Church and Science – is there a conflict? Opinion of the members of the Russian Academy of Sciences

  1. Lemma
  2. Церковь и Наука – есть ли конфликт? Мнения академиков
  3. Russian
  4. Asliturk, Miriam
  5. Complementarity - Co-existence - Various approaches to the problem of correlation between science and theology
  6. 06-01-2017
  7. Editorial board of the online site Pravoslavie i Mir - Pravmir.Ru [Author]. Церковь и Наука – есть ли конфликт? Мнения академиков
  8. Pravmir.Ru
  9. Russian history - Russian Academy of Sciences - science - Monastery
  10. Click Here
    1. <p>Editorial board of the online site Pravoslavie i Mir - Pravmir.Ru (2007). Церковь и Наука – есть ли конфликт? Мнения академиков. <em>Pravmir.Ru</em>. Retrieved from: <a href=""></a> </p>
    1. The authors discuss the reaction of some members of the Russian Academy of Sciences (RAS) to the Church’s involvement with social issues in Russia. Indeed, a group of members of the RAS sent an open letter to President Putin criticizing the interference of the Russian Orthodox Church (ROC) with the social life of the country. The authors believe that this group overreacted and that in fact there was no conflict. The president of the RAS, Yurii Osipov, shared this opinion and asked both scientists and clericals to work together for the common good of the country. Osipov highlighted the fact that Russian monasteries had been centres for scientific knowledge in Russia for six hundred years, and that the first publishing house had appeared in the Patriarch’s house. In addition, Patriarch Joachim (1620-1690) was the one who founded the Greek-Latin Academy (1687) in Russia, and Patriarch Nikon (1605-1681) invited foreign scientists to Russia.

      The article quotes another prominent scientist - academician R.I. Ilkaev, head of the Nuclear Energy Centre in Sarov. Ilkaev is quoted as saying that he could not imagine progressive development in Russia without the work of both scientists and the ROC. Ilkaev mentioned the positive influence of the ROC leaders’ visits at the Sarov Centre and their support for the centre’s mission, namely the security of Russia. Ilkaev also spoke about the historical role of Sarov – an important religious centre – that needs to be given a fresh impetus. Indeed, the Sarov monastery had been home to one of the most renowned Russian saints Serafim Sarovski (1759-1833). Ilkaev mentioned that to his own surprise he found 30 churches in Los Alamos, the US nuclear energy research centre, for the about 18 000 people working there, whereas there were only two churches in Sarov for 85 000 people.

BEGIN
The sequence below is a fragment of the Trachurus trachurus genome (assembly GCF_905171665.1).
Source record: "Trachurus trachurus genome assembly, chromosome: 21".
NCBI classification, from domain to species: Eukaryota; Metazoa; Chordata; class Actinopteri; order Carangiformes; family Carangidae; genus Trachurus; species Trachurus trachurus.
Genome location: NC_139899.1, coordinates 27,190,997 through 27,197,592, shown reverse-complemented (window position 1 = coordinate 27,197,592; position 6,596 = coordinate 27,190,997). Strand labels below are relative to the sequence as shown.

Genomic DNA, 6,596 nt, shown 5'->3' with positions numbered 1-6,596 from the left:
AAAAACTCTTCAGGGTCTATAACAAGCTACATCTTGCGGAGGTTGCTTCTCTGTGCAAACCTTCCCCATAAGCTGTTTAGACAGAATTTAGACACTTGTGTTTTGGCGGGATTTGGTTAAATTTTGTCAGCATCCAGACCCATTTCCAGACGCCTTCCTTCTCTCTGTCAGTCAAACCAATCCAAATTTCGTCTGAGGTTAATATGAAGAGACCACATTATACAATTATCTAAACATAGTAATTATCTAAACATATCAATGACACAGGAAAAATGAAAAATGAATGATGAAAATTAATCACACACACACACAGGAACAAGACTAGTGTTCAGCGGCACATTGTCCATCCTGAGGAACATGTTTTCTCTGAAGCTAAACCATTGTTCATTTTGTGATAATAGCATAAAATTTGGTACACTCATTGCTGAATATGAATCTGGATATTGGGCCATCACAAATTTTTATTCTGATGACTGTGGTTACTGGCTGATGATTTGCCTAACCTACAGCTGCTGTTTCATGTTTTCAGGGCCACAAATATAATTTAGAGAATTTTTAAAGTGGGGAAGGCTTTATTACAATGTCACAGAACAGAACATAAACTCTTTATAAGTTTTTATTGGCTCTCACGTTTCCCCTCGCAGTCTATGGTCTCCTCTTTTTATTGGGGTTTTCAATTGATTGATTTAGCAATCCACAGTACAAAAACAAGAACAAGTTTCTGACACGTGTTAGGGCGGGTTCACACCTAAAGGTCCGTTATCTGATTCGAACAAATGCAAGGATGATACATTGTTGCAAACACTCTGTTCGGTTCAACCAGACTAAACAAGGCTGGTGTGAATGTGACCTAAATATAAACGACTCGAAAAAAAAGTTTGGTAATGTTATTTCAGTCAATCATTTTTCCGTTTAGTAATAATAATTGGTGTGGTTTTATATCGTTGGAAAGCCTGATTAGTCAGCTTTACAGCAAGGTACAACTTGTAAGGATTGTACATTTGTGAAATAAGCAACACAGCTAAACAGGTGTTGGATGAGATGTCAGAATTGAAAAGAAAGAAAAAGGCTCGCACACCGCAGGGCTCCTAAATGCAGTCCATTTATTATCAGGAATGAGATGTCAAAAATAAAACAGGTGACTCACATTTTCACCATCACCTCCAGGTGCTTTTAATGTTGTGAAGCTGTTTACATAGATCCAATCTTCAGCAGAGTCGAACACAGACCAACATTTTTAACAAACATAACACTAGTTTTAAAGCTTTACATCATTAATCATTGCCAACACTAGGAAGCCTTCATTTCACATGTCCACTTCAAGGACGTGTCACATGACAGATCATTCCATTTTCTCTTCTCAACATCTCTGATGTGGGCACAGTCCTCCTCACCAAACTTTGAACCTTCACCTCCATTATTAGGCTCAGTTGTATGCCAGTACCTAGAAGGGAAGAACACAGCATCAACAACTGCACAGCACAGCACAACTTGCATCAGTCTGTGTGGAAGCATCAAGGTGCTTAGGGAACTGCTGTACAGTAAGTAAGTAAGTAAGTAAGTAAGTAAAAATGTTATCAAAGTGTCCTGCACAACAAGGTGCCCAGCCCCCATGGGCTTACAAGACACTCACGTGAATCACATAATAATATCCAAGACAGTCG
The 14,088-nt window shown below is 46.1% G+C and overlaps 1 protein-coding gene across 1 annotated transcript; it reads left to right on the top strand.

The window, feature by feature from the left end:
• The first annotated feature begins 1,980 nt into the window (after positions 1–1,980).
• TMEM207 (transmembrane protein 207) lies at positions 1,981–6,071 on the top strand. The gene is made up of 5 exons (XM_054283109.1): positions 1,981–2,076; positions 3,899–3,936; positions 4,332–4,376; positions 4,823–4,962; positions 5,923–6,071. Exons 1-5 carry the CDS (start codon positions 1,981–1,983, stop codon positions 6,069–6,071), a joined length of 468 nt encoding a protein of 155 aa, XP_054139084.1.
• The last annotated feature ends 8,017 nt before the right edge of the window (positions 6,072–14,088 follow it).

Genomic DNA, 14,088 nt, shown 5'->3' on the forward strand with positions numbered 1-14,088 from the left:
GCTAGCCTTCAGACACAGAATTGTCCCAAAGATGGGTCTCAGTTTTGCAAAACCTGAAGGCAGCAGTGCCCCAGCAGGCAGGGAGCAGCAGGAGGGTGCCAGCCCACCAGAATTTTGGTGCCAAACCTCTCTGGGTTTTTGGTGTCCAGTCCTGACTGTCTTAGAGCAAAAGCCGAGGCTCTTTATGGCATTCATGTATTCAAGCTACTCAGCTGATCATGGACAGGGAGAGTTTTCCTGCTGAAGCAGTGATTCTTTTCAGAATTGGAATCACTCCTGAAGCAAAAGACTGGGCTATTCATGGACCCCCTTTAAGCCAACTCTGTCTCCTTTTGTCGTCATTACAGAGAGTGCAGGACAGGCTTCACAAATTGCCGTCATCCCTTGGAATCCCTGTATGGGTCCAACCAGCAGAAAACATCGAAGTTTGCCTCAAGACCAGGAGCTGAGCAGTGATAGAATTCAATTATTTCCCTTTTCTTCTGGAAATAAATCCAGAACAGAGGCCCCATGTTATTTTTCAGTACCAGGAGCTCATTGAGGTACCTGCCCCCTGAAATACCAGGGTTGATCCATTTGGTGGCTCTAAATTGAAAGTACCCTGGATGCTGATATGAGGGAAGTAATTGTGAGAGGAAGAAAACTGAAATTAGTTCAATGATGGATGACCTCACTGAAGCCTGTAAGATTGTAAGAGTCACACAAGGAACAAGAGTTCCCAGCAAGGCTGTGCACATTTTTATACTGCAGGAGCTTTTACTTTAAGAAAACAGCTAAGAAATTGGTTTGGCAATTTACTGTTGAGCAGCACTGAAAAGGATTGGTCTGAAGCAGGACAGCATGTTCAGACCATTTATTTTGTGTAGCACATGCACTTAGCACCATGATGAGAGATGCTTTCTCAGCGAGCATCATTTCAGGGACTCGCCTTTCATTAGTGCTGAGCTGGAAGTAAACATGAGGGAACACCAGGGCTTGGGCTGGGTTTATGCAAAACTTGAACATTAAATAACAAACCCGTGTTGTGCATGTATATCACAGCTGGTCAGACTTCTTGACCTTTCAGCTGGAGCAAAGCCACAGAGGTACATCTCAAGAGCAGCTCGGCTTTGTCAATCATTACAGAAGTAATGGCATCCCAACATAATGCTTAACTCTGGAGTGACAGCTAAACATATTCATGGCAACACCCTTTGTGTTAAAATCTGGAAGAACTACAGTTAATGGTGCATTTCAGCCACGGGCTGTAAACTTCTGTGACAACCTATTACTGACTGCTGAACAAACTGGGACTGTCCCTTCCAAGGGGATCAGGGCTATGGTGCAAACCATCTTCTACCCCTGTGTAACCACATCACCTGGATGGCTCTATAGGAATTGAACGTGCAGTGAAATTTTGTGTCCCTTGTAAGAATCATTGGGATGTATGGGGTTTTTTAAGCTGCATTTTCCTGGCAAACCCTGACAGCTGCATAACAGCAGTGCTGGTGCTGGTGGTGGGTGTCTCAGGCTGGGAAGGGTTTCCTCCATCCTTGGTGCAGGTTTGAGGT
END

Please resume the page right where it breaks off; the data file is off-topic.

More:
Another academician and president of the Russian Social Sciences University, V.I. Zhukov, said that without spirituality, educational establishments could not create a specialist who would be competent in profound causes of social facts. Zhukov agrees with patriarch Aleksei II’s words that the genuine renaissance of religion would undoubtedly come after the period of superficial religiousness. Academician E.V. Fortov stated that science had developed in medieval European monasteries for the common good of the society. He argued that the idea of monotheism encouraged this development. Monotheism followed the logic of the existence of one God and consequently one Providence. Thus it established the existence of an undivided subject of research, unlike polytheism of the East, which implied plural truths.

      The article also quotes N.P. Bekhtereva, director of the Institute of the Human Brain of the RAS, who pointed out that the role of the Church in creating social norms and stereotypes helped people to avoid committing serious mistakes and crimes. Finally, Sadovnichy, the president of the Moscow State University, mentioned that great breakthroughs in science occurred when scientists broke the conventional norms, including accepted assumptions and illusions. Therefore science uses wisdom that often implies non-scientific knowledge.